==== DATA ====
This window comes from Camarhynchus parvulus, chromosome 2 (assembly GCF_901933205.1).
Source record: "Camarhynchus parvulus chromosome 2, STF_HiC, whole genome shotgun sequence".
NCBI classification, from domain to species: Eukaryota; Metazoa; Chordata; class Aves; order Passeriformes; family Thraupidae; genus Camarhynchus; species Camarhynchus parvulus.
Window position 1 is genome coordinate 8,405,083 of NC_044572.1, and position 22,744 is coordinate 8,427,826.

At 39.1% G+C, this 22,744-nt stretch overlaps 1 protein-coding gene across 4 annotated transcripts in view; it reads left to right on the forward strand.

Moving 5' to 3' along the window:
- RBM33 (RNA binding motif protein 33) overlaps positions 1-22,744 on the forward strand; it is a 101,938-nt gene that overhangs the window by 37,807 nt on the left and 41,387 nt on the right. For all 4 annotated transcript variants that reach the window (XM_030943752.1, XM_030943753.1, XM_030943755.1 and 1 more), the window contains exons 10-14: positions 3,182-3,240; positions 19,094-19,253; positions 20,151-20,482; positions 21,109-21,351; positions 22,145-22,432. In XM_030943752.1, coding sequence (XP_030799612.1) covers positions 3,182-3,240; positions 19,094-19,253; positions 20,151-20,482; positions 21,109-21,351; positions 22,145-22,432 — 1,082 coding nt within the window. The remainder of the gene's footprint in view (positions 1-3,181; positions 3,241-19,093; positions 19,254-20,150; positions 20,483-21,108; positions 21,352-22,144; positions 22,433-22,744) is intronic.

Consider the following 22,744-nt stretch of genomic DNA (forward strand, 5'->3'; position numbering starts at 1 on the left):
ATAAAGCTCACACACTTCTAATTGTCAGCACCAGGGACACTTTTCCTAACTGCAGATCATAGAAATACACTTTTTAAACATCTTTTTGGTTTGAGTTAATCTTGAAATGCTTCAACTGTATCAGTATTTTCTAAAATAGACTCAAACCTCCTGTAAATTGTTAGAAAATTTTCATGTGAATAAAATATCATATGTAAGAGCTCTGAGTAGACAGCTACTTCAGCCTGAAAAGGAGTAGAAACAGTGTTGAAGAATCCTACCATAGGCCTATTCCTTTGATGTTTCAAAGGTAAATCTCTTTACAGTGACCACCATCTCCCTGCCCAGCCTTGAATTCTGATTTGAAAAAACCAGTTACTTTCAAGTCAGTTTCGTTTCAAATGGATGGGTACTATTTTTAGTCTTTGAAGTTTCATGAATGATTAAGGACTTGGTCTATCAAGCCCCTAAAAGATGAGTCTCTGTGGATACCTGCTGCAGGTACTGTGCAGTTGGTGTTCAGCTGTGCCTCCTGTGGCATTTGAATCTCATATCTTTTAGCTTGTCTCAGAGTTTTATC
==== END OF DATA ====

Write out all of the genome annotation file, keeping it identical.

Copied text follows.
This window comes from Camarhynchus parvulus, chromosome 2 (assembly GCF_901933205.1).
Source record: "Camarhynchus parvulus chromosome 2, STF_HiC, whole genome shotgun sequence".
NCBI classification, from domain to species: Eukaryota; Metazoa; Chordata; class Aves; order Passeriformes; family Thraupidae; genus Camarhynchus; species Camarhynchus parvulus.
Window position 1 is genome coordinate 8,405,083 of NC_044572.1, and position 22,744 is coordinate 8,427,826.

At 39.1% G+C, this 22,744-nt stretch overlaps 1 protein-coding gene across 4 annotated transcripts in view; it reads left to right on the forward strand.

Moving 5' to 3' along the window:
- RBM33 (RNA binding motif protein 33) overlaps positions 1-22,744 on the forward strand; it is a 101,938-nt gene that overhangs the window by 37,807 nt on the left and 41,387 nt on the right. For all 4 annotated transcript variants that reach the window (XM_030943752.1, XM_030943753.1, XM_030943755.1 and 1 more), the window contains exons 10-14: positions 3,182-3,240; positions 19,094-19,253; positions 20,151-20,482; positions 21,109-21,351; positions 22,145-22,432. In XM_030943752.1, coding sequence (XP_030799612.1) covers positions 3,182-3,240; positions 19,094-19,253; positions 20,151-20,482; positions 21,109-21,351; positions 22,145-22,432 — 1,082 coding nt within the window. The remainder of the gene's footprint in view (positions 1-3,181; positions 3,241-19,093; positions 19,254-20,150; positions 20,483-21,108; positions 21,352-22,144; positions 22,433-22,744) is intronic.

Consider the following 22,744-nt stretch of genomic DNA (forward strand, 5'->3'; position numbering starts at 1 on the left):
ATAAAGCTCACACACTTCTAATTGTCAGCACCAGGGACACTTTTCCTAACTGCAGATCATAGAAATACACTTTTTAAACATCTTTTTGGTTTGAGTTAATCTTGAAATGCTTCAACTGTATCAGTATTTTCTAAAATAGACTCAAACCTCCTGTAAATTGTTAGAAAATTTTCATGTGAATAAAATATCATATGTAAGAGCTCTGAGTAGACAGCTACTTCAGCCTGAAAAGGAGTAGAAACAGTGTTGAAGAATCCTACCATAGGCCTATTCCTTTGATGTTTCAAAGGTAAATCTCTTTACAGTGACCACCATCTCCCTGCCCAGCCTTGAATTCTGATTTGAAAAAACCAGTTACTTTCAAGTCAGTTTCGTTTCAAATGGATGGGTACTATTTTTAGTCTTTGAAGTTTCATGAATGATTAAGGACTTGGTCTATCAAGCCCCTAAAAGATGAGTCTCTGTGGATACCTGCTGCAGGTACTGTGCAGTTGGTGTTCAGCTGTGCCTCCTGTGGCATTTGAATCTCATATCTTTTAGCTTGTCTCAGAGTTTTATC